Fail and You Risk Your Practice

In today’s healthcare regulatory climate achieving compliance is not only overwhelming but can also seem like an impossibility. With rules, regulations, policy, and coverage determinations sometimes changing quarterly, healthcare organizations can easily justify a full time compliance officer to navigate the ever-changing landscape but the budget doesn’t always support adding staff. The challenges:

  • reimbursements continue to decline
  • documentation requirements become more and more complex
  • patient load continues to increase

This doesn’t leave many options for healthcare providers. While there are several good manuals and educational resources available the devil is in the implementation detail. Couple these issues with the fact that few medical professionals are skilled (and fewer interested) in: regulatory compliance, interpreting regulations, educating staff or staying current with the constant changes. Where is a happy medium that doesn’t exhaust resources yet will achieve a positive state of compliance for the organization?


First, perfection is not attainable, nor is it required. No one can operate entirely mistake free in an industry that varies to such a degree and inherently requires such a large human contribution. Even with the advanced technology and data analysis employed by the insurance payers they are unable to accurately adjudicate claims 100% of the time. So, if no one gets it right all the time what are the actual expectations? An organization is expected to try. That is to make a concerted effort to be and demonstrate a continual interest in remaining compliant.


Healthcare organizations can put themselves at risk by acting in “willful disregard” of the rules and regulations. By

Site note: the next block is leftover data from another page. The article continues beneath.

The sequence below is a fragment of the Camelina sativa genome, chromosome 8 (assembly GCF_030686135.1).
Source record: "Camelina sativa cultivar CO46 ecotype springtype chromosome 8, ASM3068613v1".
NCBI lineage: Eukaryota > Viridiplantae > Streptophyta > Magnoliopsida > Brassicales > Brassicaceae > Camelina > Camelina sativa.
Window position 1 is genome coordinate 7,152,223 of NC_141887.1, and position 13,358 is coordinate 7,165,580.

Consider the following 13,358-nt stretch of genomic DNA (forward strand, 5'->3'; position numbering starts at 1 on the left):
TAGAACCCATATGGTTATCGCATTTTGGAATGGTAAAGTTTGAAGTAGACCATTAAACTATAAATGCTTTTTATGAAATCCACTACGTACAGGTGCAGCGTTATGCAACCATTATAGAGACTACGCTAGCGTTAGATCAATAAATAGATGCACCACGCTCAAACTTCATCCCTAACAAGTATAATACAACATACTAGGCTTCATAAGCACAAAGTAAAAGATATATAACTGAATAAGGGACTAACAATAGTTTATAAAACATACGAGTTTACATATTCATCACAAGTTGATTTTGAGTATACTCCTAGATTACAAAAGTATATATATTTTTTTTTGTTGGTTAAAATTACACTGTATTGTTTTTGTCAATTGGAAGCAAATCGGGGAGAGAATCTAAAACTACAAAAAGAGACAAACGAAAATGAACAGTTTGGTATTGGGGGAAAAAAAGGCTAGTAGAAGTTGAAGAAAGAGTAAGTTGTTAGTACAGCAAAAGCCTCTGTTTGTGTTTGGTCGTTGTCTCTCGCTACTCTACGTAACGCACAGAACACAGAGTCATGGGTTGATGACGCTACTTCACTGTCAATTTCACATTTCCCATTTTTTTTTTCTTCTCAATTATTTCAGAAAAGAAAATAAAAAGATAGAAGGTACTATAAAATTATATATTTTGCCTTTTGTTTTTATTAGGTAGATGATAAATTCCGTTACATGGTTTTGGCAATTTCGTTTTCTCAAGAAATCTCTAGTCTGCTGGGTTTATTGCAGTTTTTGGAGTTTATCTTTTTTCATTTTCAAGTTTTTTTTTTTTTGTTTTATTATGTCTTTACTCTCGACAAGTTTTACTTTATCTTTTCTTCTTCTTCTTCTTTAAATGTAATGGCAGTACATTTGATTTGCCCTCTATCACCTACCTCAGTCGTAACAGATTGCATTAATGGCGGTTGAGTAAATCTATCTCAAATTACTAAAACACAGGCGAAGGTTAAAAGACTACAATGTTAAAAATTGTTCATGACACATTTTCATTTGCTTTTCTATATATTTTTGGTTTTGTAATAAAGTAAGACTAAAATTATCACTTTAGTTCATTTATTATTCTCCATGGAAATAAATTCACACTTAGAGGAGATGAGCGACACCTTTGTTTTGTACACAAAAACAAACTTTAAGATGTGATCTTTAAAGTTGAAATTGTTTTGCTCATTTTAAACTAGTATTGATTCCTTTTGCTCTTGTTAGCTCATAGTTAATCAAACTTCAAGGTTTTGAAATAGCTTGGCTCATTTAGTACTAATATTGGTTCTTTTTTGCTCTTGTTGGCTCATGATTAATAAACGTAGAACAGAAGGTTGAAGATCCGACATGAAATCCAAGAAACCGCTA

• Failing to utilize resources to employ or contract with appropriate personnel,
  • Not committing resources for periodic education and training
  • Not addressing regulatory requirements when implementing new services or products
  • Acting in ignorance of rules and regulations
  • Allowing systemic deficiencies

When deficiencies are systemic it’s not just the occasional billable encounter that that has to be repaid because of a mistake in documentation or a failure to authenticate medical record. Rather every billable encounter that occurs for the organization is at risk because the foundation of operation is faulty.


With thousands of regulations, rules, policies, and contracts how is your organization supposed to avoid all the potential pitfalls and stumbling blocks? Oh, and by the way, I’m sure you’d still like to devote some time and resources to actually seeing patients! How does a health care provider survive, much less thrive? I’ll make some concrete suggestions in my next blog. The following is just a taste of the multitude of published instructions by CMS.


Nick Henson serves as Senior Consultant of Medical Practice Consultantts (MPC).

Nick is an expert at analyzing and evaluating billing and collection statistical information, benchmarking comparisons, and comprehensive operational reviews.  Nick received both his Master's and Bachelor's Degrees from East Central University in Ada, OK.


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